Abstract

In evaluation of diagnostic accuracy of tests, a gold standard on the disease status is required. However, in many complex diseases, it is impossible or unethical to obtain such the gold standard. If an imperfect standard is used as if it were a gold standard, the estimated accuracy of the tests would be biased. This type of bias is called imperfect gold standard bias. In this paper we develop a maximum likelihood (ML) method for estimating ROC curves and their areas of ordinal-scale tests in the absence of a gold standard. Our simulation study shows the proposed estimates for the ROC curve areas have good finite-sample properties in terms of bias and mean squared error (MSE). Further simulation studies show that our non-parametric approach is comparable to a parametric method without specific model assumptions, and is easier to implement. Finally, we illustrate the application of the proposed method in a real clinical study on assessing the accuracy of seven specific pathologists in detecting carcinoma in situ of the uterine cervix.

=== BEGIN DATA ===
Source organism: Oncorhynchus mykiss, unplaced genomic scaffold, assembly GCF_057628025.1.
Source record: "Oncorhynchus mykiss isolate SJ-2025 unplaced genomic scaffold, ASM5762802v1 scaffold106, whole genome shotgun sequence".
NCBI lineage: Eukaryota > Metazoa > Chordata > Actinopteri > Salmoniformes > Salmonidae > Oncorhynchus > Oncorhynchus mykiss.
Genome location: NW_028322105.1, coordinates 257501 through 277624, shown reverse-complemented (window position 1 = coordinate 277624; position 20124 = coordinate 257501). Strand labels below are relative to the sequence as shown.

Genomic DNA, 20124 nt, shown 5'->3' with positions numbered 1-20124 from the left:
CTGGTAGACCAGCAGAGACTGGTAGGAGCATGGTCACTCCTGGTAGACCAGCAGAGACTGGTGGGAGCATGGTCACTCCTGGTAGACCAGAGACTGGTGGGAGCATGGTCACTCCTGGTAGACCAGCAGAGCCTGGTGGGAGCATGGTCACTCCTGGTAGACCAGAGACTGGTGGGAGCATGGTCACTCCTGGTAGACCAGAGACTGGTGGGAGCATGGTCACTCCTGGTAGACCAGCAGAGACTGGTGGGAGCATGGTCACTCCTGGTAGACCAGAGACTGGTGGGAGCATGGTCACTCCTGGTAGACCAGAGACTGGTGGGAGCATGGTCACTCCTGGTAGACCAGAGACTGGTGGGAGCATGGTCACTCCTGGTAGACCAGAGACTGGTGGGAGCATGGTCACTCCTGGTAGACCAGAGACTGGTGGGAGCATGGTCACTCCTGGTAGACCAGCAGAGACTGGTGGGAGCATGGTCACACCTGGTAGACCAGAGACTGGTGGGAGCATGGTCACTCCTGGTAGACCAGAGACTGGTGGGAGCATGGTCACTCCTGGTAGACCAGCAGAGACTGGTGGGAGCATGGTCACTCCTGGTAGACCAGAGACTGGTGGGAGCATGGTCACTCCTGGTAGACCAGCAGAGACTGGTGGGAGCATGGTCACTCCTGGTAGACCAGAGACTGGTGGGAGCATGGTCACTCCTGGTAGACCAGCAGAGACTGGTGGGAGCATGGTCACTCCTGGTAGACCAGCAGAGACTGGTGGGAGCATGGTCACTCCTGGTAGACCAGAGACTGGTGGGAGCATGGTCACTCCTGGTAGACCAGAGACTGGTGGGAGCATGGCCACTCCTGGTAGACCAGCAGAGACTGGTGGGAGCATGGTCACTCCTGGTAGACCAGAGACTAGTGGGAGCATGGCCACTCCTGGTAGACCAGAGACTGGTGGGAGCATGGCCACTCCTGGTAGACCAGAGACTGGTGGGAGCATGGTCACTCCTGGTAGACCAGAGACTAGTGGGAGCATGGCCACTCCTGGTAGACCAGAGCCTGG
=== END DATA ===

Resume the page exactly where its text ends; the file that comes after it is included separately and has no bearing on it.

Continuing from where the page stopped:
Disciplines

Clinical Epidemiology | Design of Experiments and Sample Surveys | Numerical Analysis and Computation | Statistical Methodology | Statistical Theory